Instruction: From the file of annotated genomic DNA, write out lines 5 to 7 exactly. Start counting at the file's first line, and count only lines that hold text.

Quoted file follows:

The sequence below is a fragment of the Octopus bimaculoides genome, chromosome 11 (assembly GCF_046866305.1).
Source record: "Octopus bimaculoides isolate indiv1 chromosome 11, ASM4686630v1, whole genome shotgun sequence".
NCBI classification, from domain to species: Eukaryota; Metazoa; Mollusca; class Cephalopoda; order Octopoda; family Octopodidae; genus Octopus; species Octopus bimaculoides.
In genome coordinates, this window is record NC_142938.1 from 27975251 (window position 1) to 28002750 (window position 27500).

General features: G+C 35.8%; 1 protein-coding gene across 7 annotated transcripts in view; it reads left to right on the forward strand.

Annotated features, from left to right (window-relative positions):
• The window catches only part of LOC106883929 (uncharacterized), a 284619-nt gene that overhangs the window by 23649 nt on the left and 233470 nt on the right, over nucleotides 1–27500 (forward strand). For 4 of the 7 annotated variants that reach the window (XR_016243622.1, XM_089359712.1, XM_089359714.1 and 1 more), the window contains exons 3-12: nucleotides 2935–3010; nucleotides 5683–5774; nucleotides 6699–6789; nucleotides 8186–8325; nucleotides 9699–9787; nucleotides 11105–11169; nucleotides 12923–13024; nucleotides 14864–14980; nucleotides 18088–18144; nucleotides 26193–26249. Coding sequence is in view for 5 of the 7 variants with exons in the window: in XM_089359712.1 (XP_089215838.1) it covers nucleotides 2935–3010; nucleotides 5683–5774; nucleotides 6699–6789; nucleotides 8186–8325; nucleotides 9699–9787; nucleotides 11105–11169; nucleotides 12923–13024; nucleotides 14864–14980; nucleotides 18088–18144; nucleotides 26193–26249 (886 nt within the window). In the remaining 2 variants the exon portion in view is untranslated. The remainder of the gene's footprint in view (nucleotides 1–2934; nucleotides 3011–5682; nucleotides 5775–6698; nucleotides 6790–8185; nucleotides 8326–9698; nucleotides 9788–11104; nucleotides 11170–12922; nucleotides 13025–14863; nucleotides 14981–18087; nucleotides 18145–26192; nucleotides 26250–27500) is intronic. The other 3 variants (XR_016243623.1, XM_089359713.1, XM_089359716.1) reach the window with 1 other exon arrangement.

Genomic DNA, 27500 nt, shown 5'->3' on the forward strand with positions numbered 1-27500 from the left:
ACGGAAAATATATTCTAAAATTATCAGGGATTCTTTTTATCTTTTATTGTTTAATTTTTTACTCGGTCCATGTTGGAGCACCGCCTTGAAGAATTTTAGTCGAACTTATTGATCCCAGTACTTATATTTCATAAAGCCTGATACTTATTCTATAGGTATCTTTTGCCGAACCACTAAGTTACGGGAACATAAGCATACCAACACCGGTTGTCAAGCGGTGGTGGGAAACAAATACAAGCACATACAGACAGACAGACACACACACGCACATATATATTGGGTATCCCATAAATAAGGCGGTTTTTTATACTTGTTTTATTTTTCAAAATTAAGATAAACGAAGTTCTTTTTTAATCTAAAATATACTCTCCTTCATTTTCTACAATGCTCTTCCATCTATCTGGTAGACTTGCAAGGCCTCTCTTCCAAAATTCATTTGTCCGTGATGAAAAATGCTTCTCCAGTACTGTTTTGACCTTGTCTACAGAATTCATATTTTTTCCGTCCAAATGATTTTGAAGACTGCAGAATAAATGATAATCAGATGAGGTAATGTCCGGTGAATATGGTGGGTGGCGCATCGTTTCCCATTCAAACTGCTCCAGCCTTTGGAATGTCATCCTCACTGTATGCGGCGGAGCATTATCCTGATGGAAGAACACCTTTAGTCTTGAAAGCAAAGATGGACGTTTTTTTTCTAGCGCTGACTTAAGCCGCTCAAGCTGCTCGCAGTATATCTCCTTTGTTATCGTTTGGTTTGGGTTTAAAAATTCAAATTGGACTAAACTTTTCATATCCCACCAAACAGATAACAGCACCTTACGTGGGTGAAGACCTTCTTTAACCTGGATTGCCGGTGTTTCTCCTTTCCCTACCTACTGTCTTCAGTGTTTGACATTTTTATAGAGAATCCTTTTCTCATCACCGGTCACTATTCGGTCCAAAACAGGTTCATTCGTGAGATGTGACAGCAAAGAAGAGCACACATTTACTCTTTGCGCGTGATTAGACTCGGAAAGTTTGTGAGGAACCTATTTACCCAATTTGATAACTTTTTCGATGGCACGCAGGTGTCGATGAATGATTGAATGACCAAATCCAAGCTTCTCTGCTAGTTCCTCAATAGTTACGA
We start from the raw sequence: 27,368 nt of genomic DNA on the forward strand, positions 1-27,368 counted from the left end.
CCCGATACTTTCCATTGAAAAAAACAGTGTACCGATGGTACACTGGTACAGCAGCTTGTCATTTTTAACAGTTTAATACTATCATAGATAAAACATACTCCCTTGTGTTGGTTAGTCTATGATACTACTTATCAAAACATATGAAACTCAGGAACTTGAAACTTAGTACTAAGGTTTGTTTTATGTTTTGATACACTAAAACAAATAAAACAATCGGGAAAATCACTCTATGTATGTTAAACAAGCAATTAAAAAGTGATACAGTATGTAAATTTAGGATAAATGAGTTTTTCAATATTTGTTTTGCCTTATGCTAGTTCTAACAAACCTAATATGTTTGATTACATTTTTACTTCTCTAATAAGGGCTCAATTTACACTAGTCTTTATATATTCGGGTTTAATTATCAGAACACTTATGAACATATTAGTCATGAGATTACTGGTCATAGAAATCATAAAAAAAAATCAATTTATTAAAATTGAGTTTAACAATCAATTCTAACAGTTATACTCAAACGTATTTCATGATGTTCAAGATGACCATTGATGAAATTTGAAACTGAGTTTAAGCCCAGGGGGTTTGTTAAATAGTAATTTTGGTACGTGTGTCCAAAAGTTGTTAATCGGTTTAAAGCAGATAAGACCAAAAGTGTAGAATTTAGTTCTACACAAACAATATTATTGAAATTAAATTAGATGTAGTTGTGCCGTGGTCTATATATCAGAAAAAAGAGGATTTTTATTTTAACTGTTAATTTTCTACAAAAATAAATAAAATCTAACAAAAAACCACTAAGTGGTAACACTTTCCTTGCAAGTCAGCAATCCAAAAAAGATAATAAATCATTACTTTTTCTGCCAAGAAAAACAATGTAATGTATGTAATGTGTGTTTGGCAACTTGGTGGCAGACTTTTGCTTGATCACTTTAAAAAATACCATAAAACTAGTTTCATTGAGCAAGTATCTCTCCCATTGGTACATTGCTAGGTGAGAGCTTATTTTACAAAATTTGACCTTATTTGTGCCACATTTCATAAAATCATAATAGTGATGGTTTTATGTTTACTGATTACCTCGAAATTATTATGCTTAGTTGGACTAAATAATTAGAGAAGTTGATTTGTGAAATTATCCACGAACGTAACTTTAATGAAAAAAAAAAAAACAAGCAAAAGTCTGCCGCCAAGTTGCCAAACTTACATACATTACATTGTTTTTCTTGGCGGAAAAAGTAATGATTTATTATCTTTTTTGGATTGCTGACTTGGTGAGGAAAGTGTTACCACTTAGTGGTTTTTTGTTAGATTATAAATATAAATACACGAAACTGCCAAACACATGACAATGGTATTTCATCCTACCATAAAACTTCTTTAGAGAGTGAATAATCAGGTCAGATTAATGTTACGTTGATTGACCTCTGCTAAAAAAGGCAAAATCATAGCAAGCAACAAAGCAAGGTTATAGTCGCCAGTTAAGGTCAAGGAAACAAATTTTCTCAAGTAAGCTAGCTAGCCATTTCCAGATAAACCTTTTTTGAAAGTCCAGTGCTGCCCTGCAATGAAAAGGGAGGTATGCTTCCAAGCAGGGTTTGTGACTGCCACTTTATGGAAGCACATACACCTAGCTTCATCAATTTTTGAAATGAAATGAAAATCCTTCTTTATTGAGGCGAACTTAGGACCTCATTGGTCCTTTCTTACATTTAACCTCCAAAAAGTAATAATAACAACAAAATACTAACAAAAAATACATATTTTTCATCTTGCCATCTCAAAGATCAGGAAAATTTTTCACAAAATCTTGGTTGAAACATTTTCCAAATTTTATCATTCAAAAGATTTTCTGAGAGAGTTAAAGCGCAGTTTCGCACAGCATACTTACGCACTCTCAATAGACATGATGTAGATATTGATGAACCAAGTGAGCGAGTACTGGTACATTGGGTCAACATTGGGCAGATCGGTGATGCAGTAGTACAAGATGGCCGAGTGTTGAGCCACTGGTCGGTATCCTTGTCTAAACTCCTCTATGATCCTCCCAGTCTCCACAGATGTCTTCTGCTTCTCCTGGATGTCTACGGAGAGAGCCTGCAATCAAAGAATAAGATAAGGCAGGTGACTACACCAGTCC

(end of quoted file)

General features: G+C 35.8%; 1 protein-coding gene across 7 annotated transcripts in view; it reads left to right on the forward strand.

Annotated features, from left to right (window-relative positions):
• The window catches only part of LOC106883929 (uncharacterized), a 284619-nt gene that overhangs the window by 23649 nt on the left and 233470 nt on the right, over nucleotides 1–27500 (forward strand). For 4 of the 7 annotated variants that reach the window (XR_016243622.1, XM_089359712.1, XM_089359714.1 and 1 more), the window contains exons 3-12: nucleotides 2935–3010; nucleotides 5683–5774; nucleotides 6699–6789; nucleotides 8186–8325; nucleotides 9699–9787; nucleotides 11105–11169; nucleotides 12923–13024; nucleotides 14864–14980; nucleotides 18088–18144; nucleotides 26193–26249. Coding sequence is in view for 5 of the 7 variants with exons in the window: in XM_089359712.1 (XP_089215838.1) it covers nucleotides 2935–3010; nucleotides 5683–5774; nucleotides 6699–6789; nucleotides 8186–8325; nucleotides 9699–9787; nucleotides 11105–11169; nucleotides 12923–13024; nucleotides 14864–14980; nucleotides 18088–18144; nucleotides 26193–26249 (886 nt within the window). In the remaining 2 variants the exon portion in view is untranslated. The remainder of the gene's footprint in view (nucleotides 1–2934; nucleotides 3011–5682; nucleotides 5775–6698; nucleotides 6790–8185; nucleotides 8326–9698; nucleotides 9788–11104; nucleotides 11170–12922; nucleotides 13025–14863; nucleotides 14981–18087; nucleotides 18145–26192; nucleotides 26250–27500) is intronic. The other 3 variants (XR_016243623.1, XM_089359713.1, XM_089359716.1) reach the window with 1 other exon arrangement.